In 2014, Apple bought out Beats Music. From that point on, it was just a waiting game to see how they would use it to enter the music streaming arena. Based on the determination to be the innovators, it was a fair bet that they would completely revamp Beats to make it their own.
Enter Apple Music, an app that kept very little of Beats’ personality and adds a lot of Apple identity. The app is a full-featured music app. It will be pre-installed on all iOS devices, which is something that irritates some users who like to remove apps that are not used. Personally, there are a few I’d like to get out of the way, but I’m stuck with the Apple Watch icon whether I like it or not.
Apple Music is not to be confused with iTunes. Media in iTunes is rented or owned and stored in your digital library. iTunes acts as both the store and the storage. Apple Music is all streaming for a fee. One flat fee unlocks the catalogue for listening, but not owning, the music.
Apple Music, in addition to streaming, has three key features: Beats 1, curated playlists, and Connect. Beats 1 is a 24 hour radio broadcast from DJs in LA, NYC, and London. Curated playlists are constructed from music you listen to and tailored to your likes. Unlike apps that use algorithms, these lists are going to be created by real people. At least that’s what Apple says. It seems like a pretty lofty goal unless there are thousands of people who like similar music. Connect is a social feature for fans to follow artists. Artists share content or photos for promotion. How many artists have committed to Connect is unknown. So far, Pharrell Williams, FKA twigs, Chris Cornell, and Bastille are confirmed.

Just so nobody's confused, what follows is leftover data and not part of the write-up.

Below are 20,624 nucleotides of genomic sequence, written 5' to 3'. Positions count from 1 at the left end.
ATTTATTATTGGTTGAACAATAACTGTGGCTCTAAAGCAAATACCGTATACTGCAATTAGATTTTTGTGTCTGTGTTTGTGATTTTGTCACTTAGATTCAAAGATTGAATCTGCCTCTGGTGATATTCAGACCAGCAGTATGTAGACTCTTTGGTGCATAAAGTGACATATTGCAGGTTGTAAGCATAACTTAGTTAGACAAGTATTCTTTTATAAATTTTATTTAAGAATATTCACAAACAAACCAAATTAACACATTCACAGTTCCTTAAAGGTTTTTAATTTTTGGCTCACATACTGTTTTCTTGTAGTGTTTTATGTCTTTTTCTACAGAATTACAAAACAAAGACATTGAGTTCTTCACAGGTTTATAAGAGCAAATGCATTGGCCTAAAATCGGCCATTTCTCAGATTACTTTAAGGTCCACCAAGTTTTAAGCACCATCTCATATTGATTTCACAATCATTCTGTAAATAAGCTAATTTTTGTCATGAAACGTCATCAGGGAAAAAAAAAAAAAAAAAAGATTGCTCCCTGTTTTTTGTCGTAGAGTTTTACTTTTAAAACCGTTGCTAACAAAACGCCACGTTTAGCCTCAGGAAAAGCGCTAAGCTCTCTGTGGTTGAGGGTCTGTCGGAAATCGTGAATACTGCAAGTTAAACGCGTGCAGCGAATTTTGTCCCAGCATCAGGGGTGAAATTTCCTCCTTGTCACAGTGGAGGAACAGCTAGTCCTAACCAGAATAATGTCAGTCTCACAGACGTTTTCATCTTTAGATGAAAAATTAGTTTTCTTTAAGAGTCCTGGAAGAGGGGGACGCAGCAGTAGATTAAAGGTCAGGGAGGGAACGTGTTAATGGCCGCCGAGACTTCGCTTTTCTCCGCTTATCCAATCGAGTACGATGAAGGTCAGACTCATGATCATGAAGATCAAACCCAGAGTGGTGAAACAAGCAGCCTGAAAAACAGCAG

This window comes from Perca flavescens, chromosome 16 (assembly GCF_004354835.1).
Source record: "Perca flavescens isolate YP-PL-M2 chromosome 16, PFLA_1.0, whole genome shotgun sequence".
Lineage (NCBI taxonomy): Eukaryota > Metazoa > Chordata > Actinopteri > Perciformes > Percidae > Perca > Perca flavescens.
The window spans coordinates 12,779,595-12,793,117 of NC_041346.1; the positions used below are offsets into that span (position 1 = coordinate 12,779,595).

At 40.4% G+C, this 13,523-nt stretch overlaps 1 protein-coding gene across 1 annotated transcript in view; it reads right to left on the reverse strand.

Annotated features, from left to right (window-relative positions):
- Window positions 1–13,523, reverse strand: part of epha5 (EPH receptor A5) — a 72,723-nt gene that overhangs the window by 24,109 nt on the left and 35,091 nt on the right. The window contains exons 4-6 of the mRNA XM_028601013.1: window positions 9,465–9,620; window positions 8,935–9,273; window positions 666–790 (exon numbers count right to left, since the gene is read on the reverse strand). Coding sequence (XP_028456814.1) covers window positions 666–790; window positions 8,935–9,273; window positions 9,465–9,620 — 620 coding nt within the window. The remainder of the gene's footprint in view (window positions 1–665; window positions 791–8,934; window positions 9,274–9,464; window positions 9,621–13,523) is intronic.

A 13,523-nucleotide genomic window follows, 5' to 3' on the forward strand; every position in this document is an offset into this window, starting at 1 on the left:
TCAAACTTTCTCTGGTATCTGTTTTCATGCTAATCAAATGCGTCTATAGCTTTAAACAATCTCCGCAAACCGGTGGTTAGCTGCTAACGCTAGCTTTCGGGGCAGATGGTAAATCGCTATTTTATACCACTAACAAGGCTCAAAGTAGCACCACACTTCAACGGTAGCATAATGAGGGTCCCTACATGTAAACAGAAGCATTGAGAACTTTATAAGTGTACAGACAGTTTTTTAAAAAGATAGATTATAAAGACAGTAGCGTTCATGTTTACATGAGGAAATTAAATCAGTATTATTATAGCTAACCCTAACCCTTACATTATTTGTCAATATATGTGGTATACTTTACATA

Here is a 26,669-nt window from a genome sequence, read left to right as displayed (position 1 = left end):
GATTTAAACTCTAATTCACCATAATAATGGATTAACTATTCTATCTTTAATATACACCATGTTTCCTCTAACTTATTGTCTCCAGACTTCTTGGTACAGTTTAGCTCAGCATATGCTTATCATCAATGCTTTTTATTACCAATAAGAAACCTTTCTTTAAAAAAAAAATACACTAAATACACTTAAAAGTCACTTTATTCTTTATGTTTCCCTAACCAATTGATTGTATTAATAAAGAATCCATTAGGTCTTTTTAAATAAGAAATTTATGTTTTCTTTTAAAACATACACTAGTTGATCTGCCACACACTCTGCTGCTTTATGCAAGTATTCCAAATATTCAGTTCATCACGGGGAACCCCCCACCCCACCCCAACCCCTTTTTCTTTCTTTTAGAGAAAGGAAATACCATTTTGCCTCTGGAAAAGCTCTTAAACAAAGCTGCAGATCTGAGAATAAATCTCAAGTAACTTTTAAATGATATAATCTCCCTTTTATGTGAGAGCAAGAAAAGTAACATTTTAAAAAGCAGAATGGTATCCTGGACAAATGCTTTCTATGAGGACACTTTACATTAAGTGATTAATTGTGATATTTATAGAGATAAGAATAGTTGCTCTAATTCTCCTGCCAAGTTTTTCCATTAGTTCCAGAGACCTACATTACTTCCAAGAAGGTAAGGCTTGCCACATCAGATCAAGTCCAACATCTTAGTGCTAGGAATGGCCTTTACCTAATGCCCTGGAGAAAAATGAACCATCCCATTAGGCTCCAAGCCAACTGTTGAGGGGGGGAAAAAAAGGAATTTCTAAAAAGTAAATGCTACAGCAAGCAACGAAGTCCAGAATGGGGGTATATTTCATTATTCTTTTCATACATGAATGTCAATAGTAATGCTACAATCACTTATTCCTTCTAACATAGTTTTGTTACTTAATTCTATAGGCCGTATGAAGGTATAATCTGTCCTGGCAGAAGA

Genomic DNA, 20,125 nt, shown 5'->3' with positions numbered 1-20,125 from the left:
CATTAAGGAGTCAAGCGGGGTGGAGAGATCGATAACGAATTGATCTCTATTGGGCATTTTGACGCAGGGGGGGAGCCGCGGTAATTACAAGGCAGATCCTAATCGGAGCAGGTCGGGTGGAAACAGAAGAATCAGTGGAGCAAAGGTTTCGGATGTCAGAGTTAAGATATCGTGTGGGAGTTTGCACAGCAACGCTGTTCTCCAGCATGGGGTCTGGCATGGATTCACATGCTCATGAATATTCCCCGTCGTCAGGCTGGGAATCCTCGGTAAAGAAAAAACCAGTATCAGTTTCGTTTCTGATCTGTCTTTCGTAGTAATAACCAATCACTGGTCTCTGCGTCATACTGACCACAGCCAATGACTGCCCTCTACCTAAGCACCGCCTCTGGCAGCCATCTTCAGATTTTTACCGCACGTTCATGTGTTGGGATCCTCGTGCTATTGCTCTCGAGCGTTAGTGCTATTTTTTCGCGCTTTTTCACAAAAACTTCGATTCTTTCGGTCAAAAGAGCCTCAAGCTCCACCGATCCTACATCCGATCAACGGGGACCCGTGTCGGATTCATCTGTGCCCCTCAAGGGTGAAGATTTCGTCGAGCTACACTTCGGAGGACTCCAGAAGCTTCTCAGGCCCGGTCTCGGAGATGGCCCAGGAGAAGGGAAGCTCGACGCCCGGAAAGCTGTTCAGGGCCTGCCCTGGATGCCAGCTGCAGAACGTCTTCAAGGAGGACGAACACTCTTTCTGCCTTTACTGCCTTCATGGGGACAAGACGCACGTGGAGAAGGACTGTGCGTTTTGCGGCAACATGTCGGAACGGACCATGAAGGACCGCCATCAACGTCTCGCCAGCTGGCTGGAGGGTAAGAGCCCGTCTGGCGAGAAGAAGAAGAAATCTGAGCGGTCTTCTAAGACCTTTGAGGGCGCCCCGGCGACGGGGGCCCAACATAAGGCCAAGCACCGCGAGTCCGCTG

Subscribers will have access to 30 million songs and an unknown number of music videos along with Beats 1, curated playlists, and Connect for $9.99 per month for an individual or $14.99 per month for a family subscription using iCloud Family Sharing for up to six people.
Apple Music will be available for a free three month trial starting June 30.
iTunes will not evaporate. It is a separate entity and may change slightly, but the ability to purchase and own your media and store it on iTunes is not going to change… at least not yet. Of course, Apple Music claims a library of 30 million songs, but iTunes has over 43 million. What songs won’t be included? Likely those whose owners have not settled on deals for the rights, such as the Beatles’ music. There’s no way to know what is missing until the app launches.
Should you spring for the subscription? If you use streaming music services now, you may like Apple Music’s integrated features. With the option for a three month free trial, it’s worth a try. If you like it, keep it. If not, head back over to Spotify.